Service in the Kingdom, then, is not a matter of doing good for others for no particular reason — or doing good for the sake of doing good.  Service is about a life of service lived out of a recognition of one’s own deep dependence upon God for forgiveness and cleansing.  And it’s about service that points others to the same need for God’s forgiveness and cleansing.

Now, inevitably, some will complain, “Oh, I see, so we are good to others so that we can get them into the church.”  But that’s a matter of getting your shoe on the wrong foot (if you will forgive the pun).

The Christian’s availability to others is not about serving them in order to “get them for God.”  It is a life so deeply, comprehensively shaped by the journey into God’s Kingdom that no one could ever read your life as anything but a journey into God.

Among my cherished friends during my Cathedral days in Washington was a man by the name of John Crause.  John was a deeply devoted Christian and a Cathedral volunteer. When I was there he would still come around on Sunday morning for conversation, coffee, and donuts with some of us on the staff.

John had a blood disease that finally morphed into Leukemia and claimed his life and I had the great privilege of being there for his funeral.  The preacher said: “John left strict instructions that there were to be no eulogies.”  He told me, “One man lying in the Cathedral is enough.”

“But,” the preacher observed, “to know John was to know his Lord.”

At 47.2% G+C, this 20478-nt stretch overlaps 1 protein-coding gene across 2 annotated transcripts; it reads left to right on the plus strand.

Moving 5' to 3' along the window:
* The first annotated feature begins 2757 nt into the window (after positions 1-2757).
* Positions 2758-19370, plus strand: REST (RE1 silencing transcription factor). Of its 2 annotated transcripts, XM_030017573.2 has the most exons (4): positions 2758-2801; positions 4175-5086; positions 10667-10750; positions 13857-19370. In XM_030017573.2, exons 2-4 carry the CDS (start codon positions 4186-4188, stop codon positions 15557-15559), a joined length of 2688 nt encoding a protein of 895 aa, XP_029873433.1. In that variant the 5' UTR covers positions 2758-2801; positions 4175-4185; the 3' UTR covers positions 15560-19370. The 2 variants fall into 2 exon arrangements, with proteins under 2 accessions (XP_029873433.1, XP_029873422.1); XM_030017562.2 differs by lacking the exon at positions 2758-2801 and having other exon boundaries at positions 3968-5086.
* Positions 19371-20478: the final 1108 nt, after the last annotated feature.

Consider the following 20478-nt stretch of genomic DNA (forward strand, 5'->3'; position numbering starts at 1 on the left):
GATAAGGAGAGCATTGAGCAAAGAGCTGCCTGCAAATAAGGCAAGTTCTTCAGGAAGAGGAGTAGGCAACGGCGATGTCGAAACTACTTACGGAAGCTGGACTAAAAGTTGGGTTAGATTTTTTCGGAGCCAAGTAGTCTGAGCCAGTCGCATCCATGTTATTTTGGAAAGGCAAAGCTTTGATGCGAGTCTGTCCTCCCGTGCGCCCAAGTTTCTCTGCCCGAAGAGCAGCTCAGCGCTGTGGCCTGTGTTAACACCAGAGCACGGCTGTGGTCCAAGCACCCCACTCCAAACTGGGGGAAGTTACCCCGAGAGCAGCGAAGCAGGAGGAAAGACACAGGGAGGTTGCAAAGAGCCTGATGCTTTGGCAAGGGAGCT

And that, dear friends, is what washing feet is all about.  Many will serve and do good works.  Many will be vulnerable, accessible, humble, and giving.

But our lives are meant to be inspired and shaped by having “a share” in Jesus — by a life of intimacy with our Lord and a journey into the Kingdom.  The epitaph by which any of us should be remembered are the words, “To know him — to know her — was to know her Lord  — his Lord  — your Lord — mine.”  Beginning to end, from head to toe.

About Frederick Schmidt

The Reverend Dr. Frederick W. Schmidt, Jr. holds the Rueben P. Job Chair in Spiritual Formation at Garrett-Evangelical Theological Seminary in Evanston, IL, and directs the Job Institute for Spiritual formation. He is an Episcopal Priest, spiritual director, retreat facilitator, conference leader, writer, and Consulting Editor at Church Publishing in New York. He is the author of numerous published articles and reviews, including forty-four entries in Doubleday’s Anchor Bible Dictionary, as well as articles in Feminist Theology and The Scottish Journal of Theology. He is author of A Still Small Voice: Women, Ordination and the Church (Syracuse University Press, 1998), The Changing Face of God (Morehouse, 2000), When Suffering Persists (Morehouse, 2001), in Italian translation: Sofferenza, All ricerca di una riposta (Torino: Claudiana, 2004), What God Wants for Your Life (Harper, 2005), Conversations with Scripture: Revelation (Morehouse, 2005) and Conversations with Scripture: Luke (Morehouse, 2009). His latest work, The Dave Test (Abingdon Press) will appear in the autumn of 2013. He is also the series editor for the new Anglican Association of Biblical Scholars Study Series.